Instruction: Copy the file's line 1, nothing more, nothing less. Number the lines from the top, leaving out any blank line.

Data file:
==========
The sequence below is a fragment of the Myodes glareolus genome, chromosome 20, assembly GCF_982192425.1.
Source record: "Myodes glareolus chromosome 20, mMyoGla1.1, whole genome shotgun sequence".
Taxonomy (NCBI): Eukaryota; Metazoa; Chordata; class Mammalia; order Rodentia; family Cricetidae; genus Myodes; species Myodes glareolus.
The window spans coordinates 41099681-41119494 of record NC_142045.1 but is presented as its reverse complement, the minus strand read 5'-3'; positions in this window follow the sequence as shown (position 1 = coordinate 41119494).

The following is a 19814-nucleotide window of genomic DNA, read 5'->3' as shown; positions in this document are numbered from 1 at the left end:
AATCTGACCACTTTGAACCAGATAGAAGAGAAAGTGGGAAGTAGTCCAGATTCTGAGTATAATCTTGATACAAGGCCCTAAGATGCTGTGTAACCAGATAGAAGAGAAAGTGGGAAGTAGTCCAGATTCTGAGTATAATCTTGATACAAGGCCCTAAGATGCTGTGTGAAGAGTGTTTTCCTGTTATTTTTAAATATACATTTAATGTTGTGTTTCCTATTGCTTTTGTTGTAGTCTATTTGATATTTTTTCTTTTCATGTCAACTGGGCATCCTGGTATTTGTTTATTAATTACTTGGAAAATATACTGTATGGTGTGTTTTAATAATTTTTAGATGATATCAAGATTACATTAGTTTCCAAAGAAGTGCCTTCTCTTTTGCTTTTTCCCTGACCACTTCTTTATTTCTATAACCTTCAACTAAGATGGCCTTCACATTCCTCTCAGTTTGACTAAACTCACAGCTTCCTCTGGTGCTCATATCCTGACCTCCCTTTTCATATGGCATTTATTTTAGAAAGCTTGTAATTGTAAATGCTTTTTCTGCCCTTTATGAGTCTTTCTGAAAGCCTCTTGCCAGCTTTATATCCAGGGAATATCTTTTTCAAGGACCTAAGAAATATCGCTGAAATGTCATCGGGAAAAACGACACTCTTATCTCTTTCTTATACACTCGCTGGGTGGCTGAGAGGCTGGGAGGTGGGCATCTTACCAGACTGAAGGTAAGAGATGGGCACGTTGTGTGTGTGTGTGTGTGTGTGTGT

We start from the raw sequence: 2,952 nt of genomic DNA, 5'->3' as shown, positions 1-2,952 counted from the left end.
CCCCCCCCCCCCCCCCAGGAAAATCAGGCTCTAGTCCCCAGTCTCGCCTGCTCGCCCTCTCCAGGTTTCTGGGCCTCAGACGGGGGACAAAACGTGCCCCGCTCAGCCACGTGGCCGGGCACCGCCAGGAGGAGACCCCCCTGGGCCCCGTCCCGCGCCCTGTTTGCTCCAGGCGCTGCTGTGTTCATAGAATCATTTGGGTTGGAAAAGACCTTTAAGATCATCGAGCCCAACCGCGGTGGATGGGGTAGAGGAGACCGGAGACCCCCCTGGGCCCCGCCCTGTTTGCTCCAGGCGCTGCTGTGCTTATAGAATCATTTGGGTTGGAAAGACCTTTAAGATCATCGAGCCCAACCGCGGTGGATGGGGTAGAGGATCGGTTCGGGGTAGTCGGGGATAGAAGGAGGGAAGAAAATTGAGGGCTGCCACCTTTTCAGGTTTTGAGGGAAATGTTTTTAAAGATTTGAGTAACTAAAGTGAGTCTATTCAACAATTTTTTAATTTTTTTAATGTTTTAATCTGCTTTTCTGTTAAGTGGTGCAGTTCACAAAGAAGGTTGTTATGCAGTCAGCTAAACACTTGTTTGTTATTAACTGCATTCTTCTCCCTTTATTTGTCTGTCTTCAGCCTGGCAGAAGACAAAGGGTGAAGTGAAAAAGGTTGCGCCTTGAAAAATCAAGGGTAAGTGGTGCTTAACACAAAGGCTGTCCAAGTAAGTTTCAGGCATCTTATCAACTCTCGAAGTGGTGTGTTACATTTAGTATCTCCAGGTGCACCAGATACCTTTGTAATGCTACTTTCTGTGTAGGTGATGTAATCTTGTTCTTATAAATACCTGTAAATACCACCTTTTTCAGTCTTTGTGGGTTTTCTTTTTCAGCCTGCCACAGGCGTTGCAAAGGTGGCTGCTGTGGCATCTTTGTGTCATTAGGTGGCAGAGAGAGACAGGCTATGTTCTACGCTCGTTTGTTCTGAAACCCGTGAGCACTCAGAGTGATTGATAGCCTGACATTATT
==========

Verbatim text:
The sequence below is a fragment of the Myodes glareolus genome, chromosome 20, assembly GCF_982192425.1.